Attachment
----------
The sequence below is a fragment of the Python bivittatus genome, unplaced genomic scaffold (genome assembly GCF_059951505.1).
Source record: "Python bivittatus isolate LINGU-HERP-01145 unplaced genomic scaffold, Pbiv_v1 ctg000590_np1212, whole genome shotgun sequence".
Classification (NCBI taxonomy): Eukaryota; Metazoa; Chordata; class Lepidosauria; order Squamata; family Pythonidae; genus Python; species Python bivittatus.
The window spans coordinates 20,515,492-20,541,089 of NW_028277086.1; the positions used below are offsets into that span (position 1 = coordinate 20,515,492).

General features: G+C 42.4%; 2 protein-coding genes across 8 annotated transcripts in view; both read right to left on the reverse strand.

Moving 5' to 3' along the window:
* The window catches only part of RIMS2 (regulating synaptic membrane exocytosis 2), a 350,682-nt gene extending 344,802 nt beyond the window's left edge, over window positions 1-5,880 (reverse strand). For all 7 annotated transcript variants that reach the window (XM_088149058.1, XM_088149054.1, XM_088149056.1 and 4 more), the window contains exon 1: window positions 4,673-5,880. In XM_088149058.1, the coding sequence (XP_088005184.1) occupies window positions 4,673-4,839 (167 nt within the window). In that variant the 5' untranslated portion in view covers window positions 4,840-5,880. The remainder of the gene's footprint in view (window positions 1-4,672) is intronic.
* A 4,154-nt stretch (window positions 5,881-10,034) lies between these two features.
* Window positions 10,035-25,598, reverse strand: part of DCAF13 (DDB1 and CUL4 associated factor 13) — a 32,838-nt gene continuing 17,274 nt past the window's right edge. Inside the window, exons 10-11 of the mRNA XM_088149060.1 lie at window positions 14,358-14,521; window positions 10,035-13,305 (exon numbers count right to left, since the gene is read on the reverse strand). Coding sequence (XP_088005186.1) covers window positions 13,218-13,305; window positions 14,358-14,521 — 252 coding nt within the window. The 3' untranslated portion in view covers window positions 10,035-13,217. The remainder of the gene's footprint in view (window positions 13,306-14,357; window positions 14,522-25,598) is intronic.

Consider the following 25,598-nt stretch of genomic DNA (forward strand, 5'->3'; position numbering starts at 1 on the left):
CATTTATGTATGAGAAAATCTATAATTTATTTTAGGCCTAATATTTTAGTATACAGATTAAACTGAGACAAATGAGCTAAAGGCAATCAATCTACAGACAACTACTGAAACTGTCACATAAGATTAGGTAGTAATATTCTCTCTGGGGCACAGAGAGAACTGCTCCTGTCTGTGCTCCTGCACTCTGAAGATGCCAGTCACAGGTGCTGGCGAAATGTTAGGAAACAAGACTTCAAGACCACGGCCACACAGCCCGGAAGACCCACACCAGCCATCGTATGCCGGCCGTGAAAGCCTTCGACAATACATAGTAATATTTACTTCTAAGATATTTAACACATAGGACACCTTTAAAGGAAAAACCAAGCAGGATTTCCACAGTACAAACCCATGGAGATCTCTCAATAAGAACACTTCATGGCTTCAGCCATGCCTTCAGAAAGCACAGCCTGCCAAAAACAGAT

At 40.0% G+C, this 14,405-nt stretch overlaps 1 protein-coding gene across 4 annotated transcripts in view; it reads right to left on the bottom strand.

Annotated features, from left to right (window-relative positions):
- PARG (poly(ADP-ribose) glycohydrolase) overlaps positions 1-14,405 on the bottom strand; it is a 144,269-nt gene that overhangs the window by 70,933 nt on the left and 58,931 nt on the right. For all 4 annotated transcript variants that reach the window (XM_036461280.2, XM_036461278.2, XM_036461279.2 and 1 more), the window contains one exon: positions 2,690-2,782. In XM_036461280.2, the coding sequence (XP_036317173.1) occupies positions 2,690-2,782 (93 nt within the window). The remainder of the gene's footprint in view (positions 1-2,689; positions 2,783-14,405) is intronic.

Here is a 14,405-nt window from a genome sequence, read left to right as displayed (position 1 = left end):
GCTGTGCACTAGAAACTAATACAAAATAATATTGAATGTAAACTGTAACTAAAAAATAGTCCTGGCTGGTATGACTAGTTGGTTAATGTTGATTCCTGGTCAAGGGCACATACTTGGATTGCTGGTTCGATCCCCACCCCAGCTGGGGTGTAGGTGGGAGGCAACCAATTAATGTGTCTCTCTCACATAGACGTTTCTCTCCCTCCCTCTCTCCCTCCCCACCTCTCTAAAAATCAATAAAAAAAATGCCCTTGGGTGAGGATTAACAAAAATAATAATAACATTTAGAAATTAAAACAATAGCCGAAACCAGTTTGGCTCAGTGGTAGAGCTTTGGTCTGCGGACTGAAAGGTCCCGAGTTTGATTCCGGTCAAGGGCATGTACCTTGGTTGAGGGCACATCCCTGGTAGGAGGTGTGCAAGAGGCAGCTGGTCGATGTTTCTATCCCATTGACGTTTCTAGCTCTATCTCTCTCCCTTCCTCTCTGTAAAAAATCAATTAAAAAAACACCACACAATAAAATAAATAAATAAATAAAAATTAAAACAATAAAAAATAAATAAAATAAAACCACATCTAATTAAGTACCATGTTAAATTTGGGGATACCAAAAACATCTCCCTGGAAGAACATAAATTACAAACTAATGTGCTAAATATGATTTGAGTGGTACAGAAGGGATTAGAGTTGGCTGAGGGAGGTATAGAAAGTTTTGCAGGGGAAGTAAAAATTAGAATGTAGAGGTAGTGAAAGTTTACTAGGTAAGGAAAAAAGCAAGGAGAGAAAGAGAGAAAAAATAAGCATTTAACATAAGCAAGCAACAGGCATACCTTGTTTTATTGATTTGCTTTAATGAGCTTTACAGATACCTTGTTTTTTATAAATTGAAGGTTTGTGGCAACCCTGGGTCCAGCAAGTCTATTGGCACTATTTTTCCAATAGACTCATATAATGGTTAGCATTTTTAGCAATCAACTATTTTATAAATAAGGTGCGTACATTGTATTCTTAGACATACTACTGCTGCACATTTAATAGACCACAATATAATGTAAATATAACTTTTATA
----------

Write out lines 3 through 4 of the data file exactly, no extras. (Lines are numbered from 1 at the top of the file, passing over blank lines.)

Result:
Classification (NCBI taxonomy): Eukaryota; Metazoa; Chordata; class Lepidosauria; order Squamata; family Pythonidae; genus Python; species Python bivittatus.
The window spans coordinates 20,515,492-20,541,089 of NW_028277086.1; the positions used below are offsets into that span (position 1 = coordinate 20,515,492).